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While the early theoretical considerations of inequality are treated rather superficially, the second chapter contributes an understanding of the global dimensions of inequality - a consideration which is often relegated to the sidelines in many standard texts. Laying out the issues of dependency theory and the failure of the modernization thesis Sernau is able to outline the policies of neo-liberalism and structural adjustment before launching into the historical development of inequality from hunting and gathering societies to industrial societies. In the next section he takes on the issues of class, race, gender, and status, as "dimensions of inequality." The remaining text tackles issues found in most other textbooks on social inequality.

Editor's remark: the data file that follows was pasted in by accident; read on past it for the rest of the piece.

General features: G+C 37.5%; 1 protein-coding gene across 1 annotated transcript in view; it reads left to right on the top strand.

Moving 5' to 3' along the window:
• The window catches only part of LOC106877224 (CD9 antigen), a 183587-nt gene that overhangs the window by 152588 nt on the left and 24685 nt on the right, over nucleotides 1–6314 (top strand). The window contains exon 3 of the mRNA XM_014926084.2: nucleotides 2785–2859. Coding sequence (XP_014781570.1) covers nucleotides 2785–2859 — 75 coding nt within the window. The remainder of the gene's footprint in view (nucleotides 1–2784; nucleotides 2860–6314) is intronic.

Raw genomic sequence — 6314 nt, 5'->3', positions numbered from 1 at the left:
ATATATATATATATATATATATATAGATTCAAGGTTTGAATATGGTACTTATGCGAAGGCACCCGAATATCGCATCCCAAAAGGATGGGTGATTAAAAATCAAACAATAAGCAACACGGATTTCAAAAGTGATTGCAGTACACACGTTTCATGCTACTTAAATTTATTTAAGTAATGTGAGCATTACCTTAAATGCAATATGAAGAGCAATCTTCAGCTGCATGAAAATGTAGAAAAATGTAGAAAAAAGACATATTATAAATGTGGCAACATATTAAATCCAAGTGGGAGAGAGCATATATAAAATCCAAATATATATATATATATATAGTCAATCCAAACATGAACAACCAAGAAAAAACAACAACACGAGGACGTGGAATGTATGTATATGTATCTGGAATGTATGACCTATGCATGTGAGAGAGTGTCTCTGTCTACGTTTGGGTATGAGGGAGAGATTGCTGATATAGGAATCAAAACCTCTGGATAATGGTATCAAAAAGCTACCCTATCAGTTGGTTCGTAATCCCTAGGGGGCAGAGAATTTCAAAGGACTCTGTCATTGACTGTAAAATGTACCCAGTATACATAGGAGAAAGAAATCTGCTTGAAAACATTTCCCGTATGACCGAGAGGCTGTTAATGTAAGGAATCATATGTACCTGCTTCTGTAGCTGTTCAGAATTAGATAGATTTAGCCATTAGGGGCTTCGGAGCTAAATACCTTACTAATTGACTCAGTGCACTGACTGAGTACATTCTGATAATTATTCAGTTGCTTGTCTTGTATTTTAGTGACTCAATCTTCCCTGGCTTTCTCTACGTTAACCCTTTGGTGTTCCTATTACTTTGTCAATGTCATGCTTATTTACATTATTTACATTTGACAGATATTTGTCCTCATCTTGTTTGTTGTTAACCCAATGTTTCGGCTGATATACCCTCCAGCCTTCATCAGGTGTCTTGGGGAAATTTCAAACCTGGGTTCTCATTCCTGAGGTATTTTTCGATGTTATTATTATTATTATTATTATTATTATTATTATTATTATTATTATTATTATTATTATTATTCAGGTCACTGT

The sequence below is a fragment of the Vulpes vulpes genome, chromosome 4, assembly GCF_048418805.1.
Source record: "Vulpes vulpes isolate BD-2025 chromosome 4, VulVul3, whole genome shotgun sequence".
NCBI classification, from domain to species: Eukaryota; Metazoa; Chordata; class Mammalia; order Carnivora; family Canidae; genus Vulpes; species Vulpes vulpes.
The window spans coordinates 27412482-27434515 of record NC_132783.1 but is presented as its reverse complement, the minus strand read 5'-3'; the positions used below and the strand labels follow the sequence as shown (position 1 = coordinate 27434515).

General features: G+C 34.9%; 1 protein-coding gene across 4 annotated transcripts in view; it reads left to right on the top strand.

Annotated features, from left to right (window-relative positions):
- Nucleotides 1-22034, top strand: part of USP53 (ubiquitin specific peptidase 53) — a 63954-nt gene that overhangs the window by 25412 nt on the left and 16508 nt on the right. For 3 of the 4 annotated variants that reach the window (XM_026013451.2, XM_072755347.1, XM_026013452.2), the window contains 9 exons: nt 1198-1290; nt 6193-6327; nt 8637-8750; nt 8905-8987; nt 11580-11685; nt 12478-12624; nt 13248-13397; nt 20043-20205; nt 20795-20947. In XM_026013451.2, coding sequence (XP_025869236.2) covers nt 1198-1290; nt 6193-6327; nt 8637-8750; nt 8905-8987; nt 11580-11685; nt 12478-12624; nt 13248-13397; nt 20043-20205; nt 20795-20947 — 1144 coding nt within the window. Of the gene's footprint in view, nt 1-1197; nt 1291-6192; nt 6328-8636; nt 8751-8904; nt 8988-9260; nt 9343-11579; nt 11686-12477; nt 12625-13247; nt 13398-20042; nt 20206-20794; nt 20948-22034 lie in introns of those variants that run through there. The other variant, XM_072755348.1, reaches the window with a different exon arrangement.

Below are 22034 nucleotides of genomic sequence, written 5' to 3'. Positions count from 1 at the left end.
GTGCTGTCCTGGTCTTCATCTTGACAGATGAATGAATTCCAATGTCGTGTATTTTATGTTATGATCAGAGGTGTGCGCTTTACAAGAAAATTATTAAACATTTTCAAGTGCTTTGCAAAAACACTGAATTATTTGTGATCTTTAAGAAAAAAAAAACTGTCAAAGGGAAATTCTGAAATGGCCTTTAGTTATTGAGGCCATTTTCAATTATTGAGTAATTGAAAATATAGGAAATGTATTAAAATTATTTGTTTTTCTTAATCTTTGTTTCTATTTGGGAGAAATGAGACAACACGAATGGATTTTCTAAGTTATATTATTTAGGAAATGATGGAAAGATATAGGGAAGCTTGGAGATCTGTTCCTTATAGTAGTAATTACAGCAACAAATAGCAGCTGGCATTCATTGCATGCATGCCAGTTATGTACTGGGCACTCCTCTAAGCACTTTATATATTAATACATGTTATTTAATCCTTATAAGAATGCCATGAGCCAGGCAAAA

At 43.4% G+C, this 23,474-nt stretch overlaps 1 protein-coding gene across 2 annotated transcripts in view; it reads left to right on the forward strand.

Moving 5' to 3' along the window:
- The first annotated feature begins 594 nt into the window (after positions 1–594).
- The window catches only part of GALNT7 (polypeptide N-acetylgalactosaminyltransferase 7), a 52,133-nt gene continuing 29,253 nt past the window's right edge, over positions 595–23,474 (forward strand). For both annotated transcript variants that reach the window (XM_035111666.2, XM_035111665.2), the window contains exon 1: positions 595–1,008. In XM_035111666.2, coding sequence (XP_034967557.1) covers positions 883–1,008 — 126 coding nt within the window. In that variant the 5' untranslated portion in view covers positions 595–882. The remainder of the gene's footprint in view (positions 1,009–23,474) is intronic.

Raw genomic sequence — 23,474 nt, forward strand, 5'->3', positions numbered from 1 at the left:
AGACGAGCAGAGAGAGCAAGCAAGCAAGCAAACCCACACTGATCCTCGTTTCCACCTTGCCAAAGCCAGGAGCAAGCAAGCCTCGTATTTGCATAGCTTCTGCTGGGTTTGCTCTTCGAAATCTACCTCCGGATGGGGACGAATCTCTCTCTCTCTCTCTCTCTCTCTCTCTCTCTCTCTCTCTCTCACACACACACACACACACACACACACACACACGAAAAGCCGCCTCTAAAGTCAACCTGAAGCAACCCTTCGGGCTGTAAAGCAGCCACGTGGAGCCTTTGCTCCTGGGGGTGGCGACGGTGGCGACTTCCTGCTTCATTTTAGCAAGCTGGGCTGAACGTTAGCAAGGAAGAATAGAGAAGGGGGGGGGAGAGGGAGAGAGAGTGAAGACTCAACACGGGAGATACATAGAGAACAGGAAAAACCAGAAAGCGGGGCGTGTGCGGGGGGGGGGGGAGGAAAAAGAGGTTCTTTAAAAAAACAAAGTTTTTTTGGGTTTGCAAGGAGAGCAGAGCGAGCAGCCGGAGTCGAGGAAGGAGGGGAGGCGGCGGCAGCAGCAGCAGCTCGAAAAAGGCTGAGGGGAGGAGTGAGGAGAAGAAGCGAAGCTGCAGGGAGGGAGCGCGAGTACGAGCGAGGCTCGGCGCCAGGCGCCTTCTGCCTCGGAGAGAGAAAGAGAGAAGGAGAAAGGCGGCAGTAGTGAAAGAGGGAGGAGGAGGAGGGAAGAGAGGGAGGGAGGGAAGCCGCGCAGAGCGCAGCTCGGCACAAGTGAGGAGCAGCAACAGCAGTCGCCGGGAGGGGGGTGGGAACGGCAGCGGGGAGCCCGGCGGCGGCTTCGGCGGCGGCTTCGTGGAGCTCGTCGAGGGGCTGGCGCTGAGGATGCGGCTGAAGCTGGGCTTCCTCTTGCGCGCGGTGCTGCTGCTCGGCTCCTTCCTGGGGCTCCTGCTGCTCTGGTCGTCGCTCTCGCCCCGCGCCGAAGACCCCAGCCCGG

There are positive and negative features of this work. The positive aspects are locating social inequalities in a globalizing market driven world with updated information and a text free from jargon and obtuseness. However my view is that the overall text remains weak in its too brief descriptions of both theory and empirical information which gives students a scattered approach to social inequality rather than a focused and in-depth understanding. The brevity of the text, unfortunately, sacrifices depth of understanding for an all too rapid survey of basic points. On the other hand an instructor could use the text and pursue this depth through class lecture and discussion. Having said this, I still believe Sernau's text is a welcome addition to texts on social inequality.
Loyola University, Chicago